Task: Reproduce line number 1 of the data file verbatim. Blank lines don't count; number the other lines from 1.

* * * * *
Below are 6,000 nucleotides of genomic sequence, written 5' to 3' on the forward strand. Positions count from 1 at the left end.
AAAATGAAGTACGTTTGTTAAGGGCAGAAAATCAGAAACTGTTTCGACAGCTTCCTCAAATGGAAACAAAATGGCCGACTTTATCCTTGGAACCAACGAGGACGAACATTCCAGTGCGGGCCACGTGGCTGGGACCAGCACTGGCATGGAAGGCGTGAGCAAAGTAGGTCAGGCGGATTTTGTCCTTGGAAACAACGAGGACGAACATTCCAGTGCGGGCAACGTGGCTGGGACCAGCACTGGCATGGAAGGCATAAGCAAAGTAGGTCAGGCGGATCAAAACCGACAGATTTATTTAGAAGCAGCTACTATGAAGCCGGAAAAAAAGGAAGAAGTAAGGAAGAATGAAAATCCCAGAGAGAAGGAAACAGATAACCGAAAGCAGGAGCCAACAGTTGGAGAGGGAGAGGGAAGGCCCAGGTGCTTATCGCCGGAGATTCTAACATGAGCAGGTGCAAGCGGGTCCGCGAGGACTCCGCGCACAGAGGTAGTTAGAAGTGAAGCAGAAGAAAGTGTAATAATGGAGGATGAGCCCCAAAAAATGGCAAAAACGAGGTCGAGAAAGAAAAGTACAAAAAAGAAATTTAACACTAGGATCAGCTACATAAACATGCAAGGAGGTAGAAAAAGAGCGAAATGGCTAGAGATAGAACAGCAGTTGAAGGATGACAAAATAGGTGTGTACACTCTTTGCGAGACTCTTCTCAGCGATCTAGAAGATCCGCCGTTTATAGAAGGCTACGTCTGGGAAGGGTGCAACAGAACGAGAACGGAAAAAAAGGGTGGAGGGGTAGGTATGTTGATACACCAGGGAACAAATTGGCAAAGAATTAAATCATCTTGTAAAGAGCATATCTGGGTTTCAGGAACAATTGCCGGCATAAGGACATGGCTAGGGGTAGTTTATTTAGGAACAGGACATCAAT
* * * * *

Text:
Below are 6,000 nucleotides of genomic sequence, written 5' to 3' on the forward strand. Positions count from 1 at the left end.